It’s not for me, as the chief organizer, to assess how this year’s Frontiers of Democracy went, but I loved every minute of it. I am deeply grateful to all the people who made it happen, from the plenary presenters to people who joined the conversations, plus my Tufts colleagues who supported the event.
Our theme in 2023 was “Religious Pluralism and Robust Democracy in Multiracial Societies.” I believe that explicit attention to religion helped to make the participants more diverse than they have been in the past and allowed us to talk in frank, personal, and existential ways that might otherwise be missed or even suppressed.
Just for example, on the first plenary panel, Rev. Cristina Moon, a Zen priest and activist, recalled how renouncing the self had helped her to take better care of herself, and Sharon Stroye, who is an associate pastor as well as an academic leader and activist, responded with a memory of giving herself over to Jesus–with similar results. Although I can’t speak for either of them or know what they believe about religious matters, I suspect that their metaphysical premises are very different, yet their psychological needs and journeys are similar; and the human bond between them was palpable.
I am not sure that anyone really articulated an account of how the concepts named in our conference title–religion, pluralism, democracy, and race–might all fit together. Anyone’s theory would be that person’s alone, and most of the other 125 participants would disagree. Of course, this diversity of opinion is an asset.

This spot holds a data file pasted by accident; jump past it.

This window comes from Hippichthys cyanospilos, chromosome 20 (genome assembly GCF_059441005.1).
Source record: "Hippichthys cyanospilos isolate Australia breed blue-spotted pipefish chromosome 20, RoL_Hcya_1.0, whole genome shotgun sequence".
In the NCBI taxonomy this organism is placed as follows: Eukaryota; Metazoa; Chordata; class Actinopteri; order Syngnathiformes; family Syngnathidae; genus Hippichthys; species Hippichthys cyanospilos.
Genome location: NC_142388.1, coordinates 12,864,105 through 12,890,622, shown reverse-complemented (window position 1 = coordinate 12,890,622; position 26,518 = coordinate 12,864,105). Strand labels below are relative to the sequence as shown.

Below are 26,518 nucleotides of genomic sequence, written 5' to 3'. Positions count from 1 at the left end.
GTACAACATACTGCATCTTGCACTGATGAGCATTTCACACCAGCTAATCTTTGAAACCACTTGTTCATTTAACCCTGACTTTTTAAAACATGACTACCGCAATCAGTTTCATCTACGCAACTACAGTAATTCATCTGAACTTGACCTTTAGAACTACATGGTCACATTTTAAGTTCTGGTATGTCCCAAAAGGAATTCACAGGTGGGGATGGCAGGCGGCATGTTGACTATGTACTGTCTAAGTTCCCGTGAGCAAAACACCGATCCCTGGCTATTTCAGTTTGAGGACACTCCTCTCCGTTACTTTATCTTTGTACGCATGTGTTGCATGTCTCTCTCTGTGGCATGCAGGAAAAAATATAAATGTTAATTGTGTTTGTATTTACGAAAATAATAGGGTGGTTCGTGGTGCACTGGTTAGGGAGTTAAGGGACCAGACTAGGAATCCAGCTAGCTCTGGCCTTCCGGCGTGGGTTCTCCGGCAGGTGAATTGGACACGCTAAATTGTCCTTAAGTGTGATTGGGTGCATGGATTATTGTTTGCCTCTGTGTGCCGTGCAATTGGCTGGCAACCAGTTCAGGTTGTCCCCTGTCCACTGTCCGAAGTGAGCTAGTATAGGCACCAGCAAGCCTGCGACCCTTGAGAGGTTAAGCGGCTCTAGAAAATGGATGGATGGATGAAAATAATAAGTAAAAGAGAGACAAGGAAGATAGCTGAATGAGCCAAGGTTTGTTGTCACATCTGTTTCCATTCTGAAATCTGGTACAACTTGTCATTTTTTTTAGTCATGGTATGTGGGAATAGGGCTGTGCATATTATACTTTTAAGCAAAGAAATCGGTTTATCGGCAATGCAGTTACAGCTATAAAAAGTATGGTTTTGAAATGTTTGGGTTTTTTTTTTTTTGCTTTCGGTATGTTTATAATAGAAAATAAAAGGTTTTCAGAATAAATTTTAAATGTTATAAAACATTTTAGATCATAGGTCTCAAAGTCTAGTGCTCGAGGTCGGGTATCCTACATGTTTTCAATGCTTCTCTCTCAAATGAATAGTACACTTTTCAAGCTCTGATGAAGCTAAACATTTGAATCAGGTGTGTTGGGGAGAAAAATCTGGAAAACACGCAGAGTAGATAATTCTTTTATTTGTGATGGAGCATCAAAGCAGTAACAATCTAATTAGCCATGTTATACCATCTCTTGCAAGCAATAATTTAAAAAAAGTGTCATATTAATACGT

For myself: I happen not to be religious in any of the major senses of that word. I don’t identify with a faith, belong to or participate in any religious-defined community, believe things that are coded as explicitly religious, or practice religious observances. But I hold abstract beliefs that cannot be demonstrated empirically, such as the intrinsic value of all human life. Some of these beliefs derive from religions, or at least they have been articulated in religious terms that I have absorbed. I belong to communities that matter deeply to me and that are organized around ideas and rituals as well as human ties. And I practice–although I wish to practice more–exercises for self-improvement, self-discipline, self-care, and connection to others.
Meanwhile, I observe that all around me are people who articulate their identities, memberships, activities, and beliefs in explicitly religious terms, often professing one of the global faiths, such as Christianity or Islam. And among those who are hostile to all of such faiths, many seem to be just as committed to abstract metaphysical and moral premises and are just as likely to draw boundaries around their respective communities of belief, whether those are labeled science, socialism, free enterprise, nationalism, or something else.
A democracy is a society in which people freely form their own views about who they are, what they want, and what is right and then make some decisions collectively–on an equal basis–while also creating the social world by acting in a whole range of diverse smaller groups.
Our actual society is very far from this ideal because people are not even roughly equal and we often do not even try to make collective decisions fairly or wisely, in part because some of us are hostile to others. But we have democratic impulses and opportunities.